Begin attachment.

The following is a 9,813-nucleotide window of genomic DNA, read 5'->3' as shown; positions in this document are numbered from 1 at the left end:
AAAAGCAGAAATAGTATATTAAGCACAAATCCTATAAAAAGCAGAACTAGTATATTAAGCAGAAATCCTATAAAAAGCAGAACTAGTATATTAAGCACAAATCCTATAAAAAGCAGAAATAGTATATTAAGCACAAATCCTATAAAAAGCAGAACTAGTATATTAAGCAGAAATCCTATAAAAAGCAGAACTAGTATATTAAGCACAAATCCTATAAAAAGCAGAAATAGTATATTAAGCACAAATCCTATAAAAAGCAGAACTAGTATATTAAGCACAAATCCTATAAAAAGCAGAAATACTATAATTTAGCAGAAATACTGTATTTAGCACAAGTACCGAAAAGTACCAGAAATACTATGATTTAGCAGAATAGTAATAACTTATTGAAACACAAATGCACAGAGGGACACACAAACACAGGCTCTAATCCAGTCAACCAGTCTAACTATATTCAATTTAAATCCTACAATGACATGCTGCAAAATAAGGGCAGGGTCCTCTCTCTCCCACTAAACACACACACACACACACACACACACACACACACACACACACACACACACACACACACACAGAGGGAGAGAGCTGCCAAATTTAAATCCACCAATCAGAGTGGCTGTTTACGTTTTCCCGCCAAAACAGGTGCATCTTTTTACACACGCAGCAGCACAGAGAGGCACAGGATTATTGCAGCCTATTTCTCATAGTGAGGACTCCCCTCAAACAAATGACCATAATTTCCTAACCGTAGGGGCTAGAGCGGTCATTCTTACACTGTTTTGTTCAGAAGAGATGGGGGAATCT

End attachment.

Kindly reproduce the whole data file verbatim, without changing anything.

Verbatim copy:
The following is a 9,813-nucleotide window of genomic DNA, read 5'->3' as shown; positions in this document are numbered from 1 at the left end:
AAAAGCAGAAATAGTATATTAAGCACAAATCCTATAAAAAGCAGAACTAGTATATTAAGCAGAAATCCTATAAAAAGCAGAACTAGTATATTAAGCACAAATCCTATAAAAAGCAGAAATAGTATATTAAGCACAAATCCTATAAAAAGCAGAACTAGTATATTAAGCAGAAATCCTATAAAAAGCAGAACTAGTATATTAAGCACAAATCCTATAAAAAGCAGAAATAGTATATTAAGCACAAATCCTATAAAAAGCAGAACTAGTATATTAAGCACAAATCCTATAAAAAGCAGAAATACTATAATTTAGCAGAAATACTGTATTTAGCACAAGTACCGAAAAGTACCAGAAATACTATGATTTAGCAGAATAGTAATAACTTATTGAAACACAAATGCACAGAGGGACACACAAACACAGGCTCTAATCCAGTCAACCAGTCTAACTATATTCAATTTAAATCCTACAATGACATGCTGCAAAATAAGGGCAGGGTCCTCTCTCTCCCACTAAACACACACACACACACACACACACACACACACACACACACACACACACACACACACACACAGAGGGAGAGAGCTGCCAAATTTAAATCCACCAATCAGAGTGGCTGTTTACGTTTTCCCGCCAAAACAGGTGCATCTTTTTACACACGCAGCAGCACAGAGAGGCACAGGATTATTGCAGCCTATTTCTCATAGTGAGGACTCCCCTCAAACAAATGACCATAATTTCCTAACCGTAGGGGCTAGAGCGGTCATTCTTACACTGTTTTGTTCAGAAGAGATGGGGGAATCT